• As we noted previously when AMS recommended adding ‘‘Sugarcane (insect-resistant)’’ to the List, the addition of “Sugarcane (Bt insect-resistant varieties)” may complicate the strategy of regulated entities wishing to alleviate NBFDS burdens by avoiding “Sugarbeet,” which is currently listed generically based on availability of more than one BE version.  Comments on the proposed rule are due by September 20, 2022.

Nicholas Prust, Natalie Rainer, and Frederick Stearns also contributed to this article. 

© 2022 Keller and Heckman LLPNational Law Review, Volume XII, Number 206
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About this Author

Lisa P. Alsobrook Attorney Keller Heckman DC Office
Associate

Lisa Alsobrook practices in the area of food and drug law. She advises domestic and foreign clients on regulatory requirements for foods, dietary supplements, cosmetics, and food and drug packaging in jurisdictions around the world. Her main focus is regulatory and compliance matters of the U.S. Food and Drug Administration (FDA) and the U.S. Department of Agriculture relating to human food, food packaging material, animal feed, food additives and ingredients, and dietary supplements.

Prior to attending law school, Lisa earned a master’s degree in Food Science. She worked as a...

202-434-4237
Melvin S. Drozen, FDA, regulatory lawyer, Keller Heckman, law firm
Partner

Melvin S. Drozen joined Keller and Heckman in 1987.

Mr. Drozen advises clients on a broad spectrum of FDA, FTC, USDA and EPA (pesticides) regulatory matters, ranging from premarket approval requirements for food additives, dietary supplement ingredients, drugs, and medical devices to advertising and labeling provisions applicable to all of these products. Prior to joining Keller and Heckman, he was an Assistant District Attorney in Brooklyn, N.Y., and then an attorney in the General Counsel's Office of the Food and Drug Administration for seven...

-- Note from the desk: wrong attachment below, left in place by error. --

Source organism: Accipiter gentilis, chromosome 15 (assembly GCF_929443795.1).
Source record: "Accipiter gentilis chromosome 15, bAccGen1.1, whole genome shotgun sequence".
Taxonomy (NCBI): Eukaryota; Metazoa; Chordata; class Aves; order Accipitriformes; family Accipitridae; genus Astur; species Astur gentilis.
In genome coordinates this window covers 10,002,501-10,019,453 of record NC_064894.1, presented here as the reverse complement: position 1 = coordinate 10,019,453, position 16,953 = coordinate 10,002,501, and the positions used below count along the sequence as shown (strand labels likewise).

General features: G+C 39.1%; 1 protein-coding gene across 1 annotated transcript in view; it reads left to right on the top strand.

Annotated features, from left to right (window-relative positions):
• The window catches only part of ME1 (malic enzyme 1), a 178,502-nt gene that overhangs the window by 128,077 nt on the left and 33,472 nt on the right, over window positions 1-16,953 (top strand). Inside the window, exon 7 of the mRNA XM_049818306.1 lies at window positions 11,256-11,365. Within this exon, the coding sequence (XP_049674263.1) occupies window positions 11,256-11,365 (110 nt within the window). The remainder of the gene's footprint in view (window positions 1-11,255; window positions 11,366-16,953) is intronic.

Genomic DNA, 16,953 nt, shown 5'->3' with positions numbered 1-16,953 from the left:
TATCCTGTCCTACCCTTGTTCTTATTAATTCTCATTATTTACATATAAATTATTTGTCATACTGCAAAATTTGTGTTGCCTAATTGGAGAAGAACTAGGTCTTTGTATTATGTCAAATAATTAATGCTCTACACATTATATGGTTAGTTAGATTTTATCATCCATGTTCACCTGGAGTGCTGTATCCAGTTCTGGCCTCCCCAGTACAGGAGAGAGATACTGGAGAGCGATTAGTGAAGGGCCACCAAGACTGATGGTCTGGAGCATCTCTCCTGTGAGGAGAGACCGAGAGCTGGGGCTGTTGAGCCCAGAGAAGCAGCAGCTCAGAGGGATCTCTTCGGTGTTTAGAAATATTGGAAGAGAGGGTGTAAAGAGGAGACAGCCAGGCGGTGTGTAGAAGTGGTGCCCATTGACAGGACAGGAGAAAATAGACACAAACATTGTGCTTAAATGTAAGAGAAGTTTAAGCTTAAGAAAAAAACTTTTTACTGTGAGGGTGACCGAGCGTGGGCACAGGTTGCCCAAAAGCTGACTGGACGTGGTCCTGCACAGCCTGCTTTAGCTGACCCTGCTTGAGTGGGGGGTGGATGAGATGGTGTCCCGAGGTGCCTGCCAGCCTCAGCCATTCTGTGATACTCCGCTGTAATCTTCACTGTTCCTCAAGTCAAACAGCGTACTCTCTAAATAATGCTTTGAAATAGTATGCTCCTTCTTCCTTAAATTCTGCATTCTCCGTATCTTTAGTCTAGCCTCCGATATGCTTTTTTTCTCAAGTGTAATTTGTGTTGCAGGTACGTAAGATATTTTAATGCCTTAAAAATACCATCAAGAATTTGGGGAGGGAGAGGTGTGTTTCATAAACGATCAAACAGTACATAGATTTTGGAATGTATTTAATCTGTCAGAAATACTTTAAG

202-434-4222
Jill M Mahoney Associate Attorney Keller Heckman
Associate

Jill Mahoney advises clients on regulatory requirements for food, animal feed, food additives, dietary supplements, and cosmetics. She counsels clients on labeling and advertising compliance and claims substantiation issues, including nutrition labeling, ingredient declarations, nutrient content claims, structure function claims, and Country of Origin labeling. She assists food, animal feed, and dietary supplement manufacturers in preparing self-determined GRAS positions, GRAS Notifications for Food and Drug Administration (FDA) submissions, New Dietary Ingredient Notification submissions...

202-434-4184
Richard Mann Partner Keller Heckman DC
Partner

Richard (Rick) Mann represents his clients in business and trade association disputes relating to food advertising, promotional and labeling claims, food safety and compliance issues, and general business and corporate law matters.

Rick works extensively with clients in the development of compliant advertising, promotional, and labeling claims and campaigns, and the development of appropriate support for such claims. His regulatory experience allows him to represent his clients in proceedings at the Food and Drug Administration (FDA), the Federal Trade Commission (FTC), the National...

202-434-4229
Paula S. Pastuskovas San Francisco Food and Drug Attorney Keller and Heckman
Associate

Paula Pastuskovas counsels domestic and international clients on regulatory and compliance matters in food and drug law. She assists clients in obtaining regulatory clearances for food additives and food-contact materials from the U.S. Food and Drug Administration (FDA), Health Canada, and other comparable international agencies. She advises clients on food labeling, ingredient, and substantiation issues. 

As a resident of the firm’s San Francisco office, Paula also advises companies on compliance with California’s state and local laws. This...